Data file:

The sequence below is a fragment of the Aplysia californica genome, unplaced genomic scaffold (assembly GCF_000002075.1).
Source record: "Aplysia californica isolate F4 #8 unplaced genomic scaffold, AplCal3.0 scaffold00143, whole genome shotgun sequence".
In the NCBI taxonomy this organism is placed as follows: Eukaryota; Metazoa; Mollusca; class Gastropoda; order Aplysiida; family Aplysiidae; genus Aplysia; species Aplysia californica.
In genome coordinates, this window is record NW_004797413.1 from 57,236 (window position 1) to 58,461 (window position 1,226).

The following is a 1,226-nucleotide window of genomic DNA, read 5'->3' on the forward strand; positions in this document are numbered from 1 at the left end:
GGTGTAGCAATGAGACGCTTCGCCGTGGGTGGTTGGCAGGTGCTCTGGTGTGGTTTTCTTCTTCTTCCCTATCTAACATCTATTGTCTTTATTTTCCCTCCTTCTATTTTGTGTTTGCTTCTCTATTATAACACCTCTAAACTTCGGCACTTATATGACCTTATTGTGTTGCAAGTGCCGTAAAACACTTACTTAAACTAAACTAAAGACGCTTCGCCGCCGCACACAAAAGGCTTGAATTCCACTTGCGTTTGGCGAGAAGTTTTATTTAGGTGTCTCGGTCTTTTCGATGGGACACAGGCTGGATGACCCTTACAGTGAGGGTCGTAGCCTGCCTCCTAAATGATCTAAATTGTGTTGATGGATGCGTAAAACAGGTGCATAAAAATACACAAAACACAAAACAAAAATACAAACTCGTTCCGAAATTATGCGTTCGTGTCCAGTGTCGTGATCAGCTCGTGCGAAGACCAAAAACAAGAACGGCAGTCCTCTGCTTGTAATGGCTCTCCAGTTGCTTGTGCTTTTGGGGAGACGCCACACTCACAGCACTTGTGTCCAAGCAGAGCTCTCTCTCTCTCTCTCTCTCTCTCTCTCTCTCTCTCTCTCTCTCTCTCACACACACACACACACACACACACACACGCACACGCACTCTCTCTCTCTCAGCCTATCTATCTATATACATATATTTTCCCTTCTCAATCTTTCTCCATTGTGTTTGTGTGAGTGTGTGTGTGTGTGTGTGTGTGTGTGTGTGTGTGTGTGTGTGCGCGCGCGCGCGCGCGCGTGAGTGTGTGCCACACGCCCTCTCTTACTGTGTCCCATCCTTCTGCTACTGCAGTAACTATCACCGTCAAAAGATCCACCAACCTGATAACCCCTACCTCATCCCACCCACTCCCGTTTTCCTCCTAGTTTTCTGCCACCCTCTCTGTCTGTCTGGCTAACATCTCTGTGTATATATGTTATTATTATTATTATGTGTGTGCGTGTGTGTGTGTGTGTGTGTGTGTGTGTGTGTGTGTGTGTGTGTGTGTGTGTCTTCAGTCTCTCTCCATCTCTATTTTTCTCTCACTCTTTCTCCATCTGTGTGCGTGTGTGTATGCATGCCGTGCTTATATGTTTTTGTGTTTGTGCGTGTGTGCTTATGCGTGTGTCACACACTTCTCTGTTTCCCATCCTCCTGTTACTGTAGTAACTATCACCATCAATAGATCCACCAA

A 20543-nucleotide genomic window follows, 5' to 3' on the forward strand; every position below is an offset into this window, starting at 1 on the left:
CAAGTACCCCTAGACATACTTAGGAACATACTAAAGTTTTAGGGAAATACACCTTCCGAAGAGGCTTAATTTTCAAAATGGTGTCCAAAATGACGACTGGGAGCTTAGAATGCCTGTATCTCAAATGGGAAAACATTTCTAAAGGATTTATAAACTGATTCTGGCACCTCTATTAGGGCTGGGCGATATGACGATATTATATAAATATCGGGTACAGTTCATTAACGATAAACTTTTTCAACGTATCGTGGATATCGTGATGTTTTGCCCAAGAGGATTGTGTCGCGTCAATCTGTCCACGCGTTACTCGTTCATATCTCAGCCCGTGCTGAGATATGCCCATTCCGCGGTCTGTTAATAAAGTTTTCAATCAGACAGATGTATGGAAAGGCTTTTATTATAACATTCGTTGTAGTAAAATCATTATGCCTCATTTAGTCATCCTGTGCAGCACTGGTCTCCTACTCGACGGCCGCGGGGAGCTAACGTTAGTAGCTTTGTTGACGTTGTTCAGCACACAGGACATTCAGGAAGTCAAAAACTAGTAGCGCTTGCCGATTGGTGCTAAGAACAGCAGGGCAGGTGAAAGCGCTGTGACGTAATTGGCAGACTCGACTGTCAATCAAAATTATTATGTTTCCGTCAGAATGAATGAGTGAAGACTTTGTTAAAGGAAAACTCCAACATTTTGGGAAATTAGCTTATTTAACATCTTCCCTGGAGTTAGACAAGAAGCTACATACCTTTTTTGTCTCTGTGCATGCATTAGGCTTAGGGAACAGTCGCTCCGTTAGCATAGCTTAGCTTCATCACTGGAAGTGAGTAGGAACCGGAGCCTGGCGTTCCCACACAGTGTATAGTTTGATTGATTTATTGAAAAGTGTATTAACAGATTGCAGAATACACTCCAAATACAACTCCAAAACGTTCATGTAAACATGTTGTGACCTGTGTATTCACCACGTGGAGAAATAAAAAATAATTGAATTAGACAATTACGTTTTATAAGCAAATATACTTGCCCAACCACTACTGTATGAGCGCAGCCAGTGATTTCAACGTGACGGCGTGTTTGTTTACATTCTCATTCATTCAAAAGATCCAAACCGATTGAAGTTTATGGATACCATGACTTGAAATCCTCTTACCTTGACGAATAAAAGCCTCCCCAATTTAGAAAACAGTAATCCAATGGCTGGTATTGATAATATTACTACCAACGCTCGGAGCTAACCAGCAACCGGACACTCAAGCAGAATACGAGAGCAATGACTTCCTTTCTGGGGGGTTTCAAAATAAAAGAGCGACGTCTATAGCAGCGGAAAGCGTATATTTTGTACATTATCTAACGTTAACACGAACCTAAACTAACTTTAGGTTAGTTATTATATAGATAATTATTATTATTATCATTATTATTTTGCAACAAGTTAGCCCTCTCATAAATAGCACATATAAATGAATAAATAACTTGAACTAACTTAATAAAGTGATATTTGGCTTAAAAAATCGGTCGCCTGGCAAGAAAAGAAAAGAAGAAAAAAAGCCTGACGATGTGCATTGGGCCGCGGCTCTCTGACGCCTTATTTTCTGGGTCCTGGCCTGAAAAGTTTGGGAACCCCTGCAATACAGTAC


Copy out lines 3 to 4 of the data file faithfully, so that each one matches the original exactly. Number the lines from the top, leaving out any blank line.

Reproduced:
In the NCBI taxonomy this organism is placed as follows: Eukaryota; Metazoa; Mollusca; class Gastropoda; order Aplysiida; family Aplysiidae; genus Aplysia; species Aplysia californica.
In genome coordinates, this window is record NW_004797413.1 from 57,236 (window position 1) to 58,461 (window position 1,226).